After a long lay-off from competitive sport, the expectation is that everyone will be happy to back playing. Find out why that's not always the case what you can do to make things better.
I played my first game of cricket in too many years to mention recently. It was nothing special, village cricket at its finest. An idyllic ground nestling in the forest and the sun breaking through the clouds. What could go wrong?
My expectations for a start. Despite telling myself that this was just for fun I had another sense that there were standards to meet. My new team mates were friendly but let me know that the opposition were the reigning league champions. It was going to be a tough encounter and they wanted to start the season well.
What’s this got to do with helping young athletes with their mindset? Well it reminded me what it’s like when you return to competitive sport after a break. Just as many young sportsmen and women are doing as we come out of pandemic restrictions.
Isn’t it great, you’re playing again…..
Many expect the return to sport to be an enjoyable, liberating experience. There is an anticipation amongst players, coaches and supporters that it will be full of smiles and laughter. The reality is often different.
Many athletes feel under pressure to meet performance expectations. Either their own or what they think their coaches might want. Negative emotions rather than happy days are common as a result. Be that anger that they aren’t performing well enough, anxiety about what that might mean or embarrassment and guilt about the effect on others.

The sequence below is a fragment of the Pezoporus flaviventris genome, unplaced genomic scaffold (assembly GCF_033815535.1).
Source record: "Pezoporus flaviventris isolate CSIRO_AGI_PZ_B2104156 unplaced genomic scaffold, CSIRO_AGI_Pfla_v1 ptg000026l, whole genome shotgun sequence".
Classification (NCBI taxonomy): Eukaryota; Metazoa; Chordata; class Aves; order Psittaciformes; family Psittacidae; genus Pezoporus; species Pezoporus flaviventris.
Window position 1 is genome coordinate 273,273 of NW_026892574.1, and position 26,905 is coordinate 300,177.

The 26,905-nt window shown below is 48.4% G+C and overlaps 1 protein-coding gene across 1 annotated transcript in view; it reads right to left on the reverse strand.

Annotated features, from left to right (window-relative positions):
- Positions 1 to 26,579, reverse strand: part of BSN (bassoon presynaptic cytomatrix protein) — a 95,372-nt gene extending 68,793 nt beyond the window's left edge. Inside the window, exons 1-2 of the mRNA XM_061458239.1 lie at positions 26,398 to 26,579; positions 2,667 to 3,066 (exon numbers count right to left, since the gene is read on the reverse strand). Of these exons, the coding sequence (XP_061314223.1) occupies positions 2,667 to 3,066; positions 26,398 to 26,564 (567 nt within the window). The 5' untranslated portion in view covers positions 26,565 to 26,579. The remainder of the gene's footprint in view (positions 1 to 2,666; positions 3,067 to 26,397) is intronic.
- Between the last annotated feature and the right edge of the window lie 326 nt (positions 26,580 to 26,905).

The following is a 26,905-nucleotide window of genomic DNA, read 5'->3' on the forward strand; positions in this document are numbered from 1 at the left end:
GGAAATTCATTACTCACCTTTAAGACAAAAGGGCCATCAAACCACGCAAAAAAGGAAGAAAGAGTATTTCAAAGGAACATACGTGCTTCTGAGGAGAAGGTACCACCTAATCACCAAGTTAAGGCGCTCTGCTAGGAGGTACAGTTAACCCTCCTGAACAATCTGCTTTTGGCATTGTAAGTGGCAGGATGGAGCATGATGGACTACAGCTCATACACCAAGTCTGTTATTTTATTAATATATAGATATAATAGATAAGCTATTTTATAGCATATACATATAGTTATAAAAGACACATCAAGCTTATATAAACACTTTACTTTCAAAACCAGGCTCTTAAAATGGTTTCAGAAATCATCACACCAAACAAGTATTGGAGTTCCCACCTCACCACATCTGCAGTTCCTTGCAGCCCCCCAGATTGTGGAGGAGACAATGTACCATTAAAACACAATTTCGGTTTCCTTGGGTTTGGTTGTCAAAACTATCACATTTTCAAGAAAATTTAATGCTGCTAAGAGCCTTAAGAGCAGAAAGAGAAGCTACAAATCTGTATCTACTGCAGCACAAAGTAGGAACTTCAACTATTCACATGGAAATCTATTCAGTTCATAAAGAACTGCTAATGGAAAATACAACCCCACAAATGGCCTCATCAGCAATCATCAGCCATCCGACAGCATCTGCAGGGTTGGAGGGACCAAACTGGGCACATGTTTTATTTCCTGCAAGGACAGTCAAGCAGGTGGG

‘It’s only a game’
Common advice isn’t it. ‘Just go out and enjoy it’ is a similar catchphrase. The only problem is that it isn’t ‘only a game’ for many, and it’s not enjoyable when you don’t perform the way you want.
The response is often more frustration, more worry, more embarrassment. Effectively we’re telling the athlete that they should lower their expectations, maybe even their standards. The same expectations and standards that have helped them get to where they are and they need to achieve to meet their goals. So, what’s another way of looking at it?
Crossing the ‘should be better’ river
It can be helpful to view the gap between reality and your expectations as a broad, fast flowing river. Let’s call it the ‘should be better’ river. You want to be on the other side where you can see the standards you’ve set yourself. The side you on isn’t where you want to be.
The first step to crossing the river is to accept that it’s there and that you’re not on the side you want. This might take some time, especially if friends and team mates have already made it across.
Notice and acknowledge the anger, fear, embarrassment, or guilt you’re feeling. It’s telling you to do something different, so when you’re ready explore what that might be.
Then plot your way across the river. Take a good look around. Are you in the best place? Can they see anywhere to stop as you cross? Could you build a raft? Who could help? Asking metaphorical questions can help you find your way to bridge the gap.
Finally, commit to your plan and review it regularly.
For coaches helping young athletes, my experience is that they will have individual needs and meeting these through tough times will help improve the coach-athlete relationship. How best can you help them find their way across?
And, of course, if you think that The Mindset Hub can help you cross your river please get in touch at firstname.lastname@example.org.